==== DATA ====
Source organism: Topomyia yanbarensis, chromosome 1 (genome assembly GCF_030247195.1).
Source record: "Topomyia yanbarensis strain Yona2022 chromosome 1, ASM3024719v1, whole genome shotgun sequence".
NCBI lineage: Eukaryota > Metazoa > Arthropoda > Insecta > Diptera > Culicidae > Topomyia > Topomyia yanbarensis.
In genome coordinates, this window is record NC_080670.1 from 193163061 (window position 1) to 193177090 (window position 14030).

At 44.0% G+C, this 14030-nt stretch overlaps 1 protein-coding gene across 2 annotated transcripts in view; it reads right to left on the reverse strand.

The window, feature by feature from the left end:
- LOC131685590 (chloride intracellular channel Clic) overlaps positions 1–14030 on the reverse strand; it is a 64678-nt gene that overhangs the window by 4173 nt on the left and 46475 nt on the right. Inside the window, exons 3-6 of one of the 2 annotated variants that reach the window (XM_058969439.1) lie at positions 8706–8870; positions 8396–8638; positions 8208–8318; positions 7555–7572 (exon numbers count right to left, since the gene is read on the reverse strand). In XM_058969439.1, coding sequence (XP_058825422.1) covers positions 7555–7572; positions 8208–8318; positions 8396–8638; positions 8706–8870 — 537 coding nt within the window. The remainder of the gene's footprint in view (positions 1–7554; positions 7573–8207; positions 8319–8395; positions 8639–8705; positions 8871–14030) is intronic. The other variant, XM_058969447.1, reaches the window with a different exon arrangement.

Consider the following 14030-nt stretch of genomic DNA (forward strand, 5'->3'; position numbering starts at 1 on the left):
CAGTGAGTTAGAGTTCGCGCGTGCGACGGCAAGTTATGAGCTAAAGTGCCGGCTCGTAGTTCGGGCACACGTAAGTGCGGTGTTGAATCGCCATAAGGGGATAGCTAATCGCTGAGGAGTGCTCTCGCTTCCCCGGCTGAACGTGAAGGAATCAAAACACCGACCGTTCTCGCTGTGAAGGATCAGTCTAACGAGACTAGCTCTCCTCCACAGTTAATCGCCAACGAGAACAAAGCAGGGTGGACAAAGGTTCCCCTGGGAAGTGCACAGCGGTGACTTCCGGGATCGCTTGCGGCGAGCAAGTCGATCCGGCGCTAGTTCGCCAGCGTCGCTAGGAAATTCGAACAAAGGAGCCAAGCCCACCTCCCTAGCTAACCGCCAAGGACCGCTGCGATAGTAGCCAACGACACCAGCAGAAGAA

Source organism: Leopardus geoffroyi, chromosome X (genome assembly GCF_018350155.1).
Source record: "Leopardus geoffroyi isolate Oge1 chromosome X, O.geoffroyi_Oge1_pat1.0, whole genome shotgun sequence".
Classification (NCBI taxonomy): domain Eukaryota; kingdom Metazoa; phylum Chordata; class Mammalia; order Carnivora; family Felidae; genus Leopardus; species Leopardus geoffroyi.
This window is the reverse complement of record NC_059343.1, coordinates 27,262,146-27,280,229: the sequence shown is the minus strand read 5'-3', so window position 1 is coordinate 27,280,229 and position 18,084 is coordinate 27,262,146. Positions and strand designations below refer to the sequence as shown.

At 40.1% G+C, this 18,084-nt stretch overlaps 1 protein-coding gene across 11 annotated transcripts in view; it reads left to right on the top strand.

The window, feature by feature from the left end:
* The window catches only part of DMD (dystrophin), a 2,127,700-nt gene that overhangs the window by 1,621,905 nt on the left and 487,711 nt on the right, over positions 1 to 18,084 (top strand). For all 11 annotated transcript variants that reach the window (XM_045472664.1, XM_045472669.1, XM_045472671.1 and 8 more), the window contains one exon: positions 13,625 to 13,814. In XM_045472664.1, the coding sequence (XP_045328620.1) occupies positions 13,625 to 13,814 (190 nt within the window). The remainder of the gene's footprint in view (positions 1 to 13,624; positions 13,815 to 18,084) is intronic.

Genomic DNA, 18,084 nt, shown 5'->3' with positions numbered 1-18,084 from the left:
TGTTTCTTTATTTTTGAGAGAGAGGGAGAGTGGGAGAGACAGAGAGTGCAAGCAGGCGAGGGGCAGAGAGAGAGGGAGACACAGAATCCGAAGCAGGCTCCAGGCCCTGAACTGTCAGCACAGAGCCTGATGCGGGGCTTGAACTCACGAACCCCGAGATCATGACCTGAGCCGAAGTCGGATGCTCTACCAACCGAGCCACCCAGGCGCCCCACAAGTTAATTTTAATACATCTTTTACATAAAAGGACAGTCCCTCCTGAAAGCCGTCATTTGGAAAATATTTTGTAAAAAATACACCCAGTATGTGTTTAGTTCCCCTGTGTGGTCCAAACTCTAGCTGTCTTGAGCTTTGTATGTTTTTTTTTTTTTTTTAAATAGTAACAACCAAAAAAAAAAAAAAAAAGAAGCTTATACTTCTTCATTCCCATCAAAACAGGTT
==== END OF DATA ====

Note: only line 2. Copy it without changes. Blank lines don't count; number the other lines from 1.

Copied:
Source record: "Topomyia yanbarensis strain Yona2022 chromosome 1, ASM3024719v1, whole genome shotgun sequence".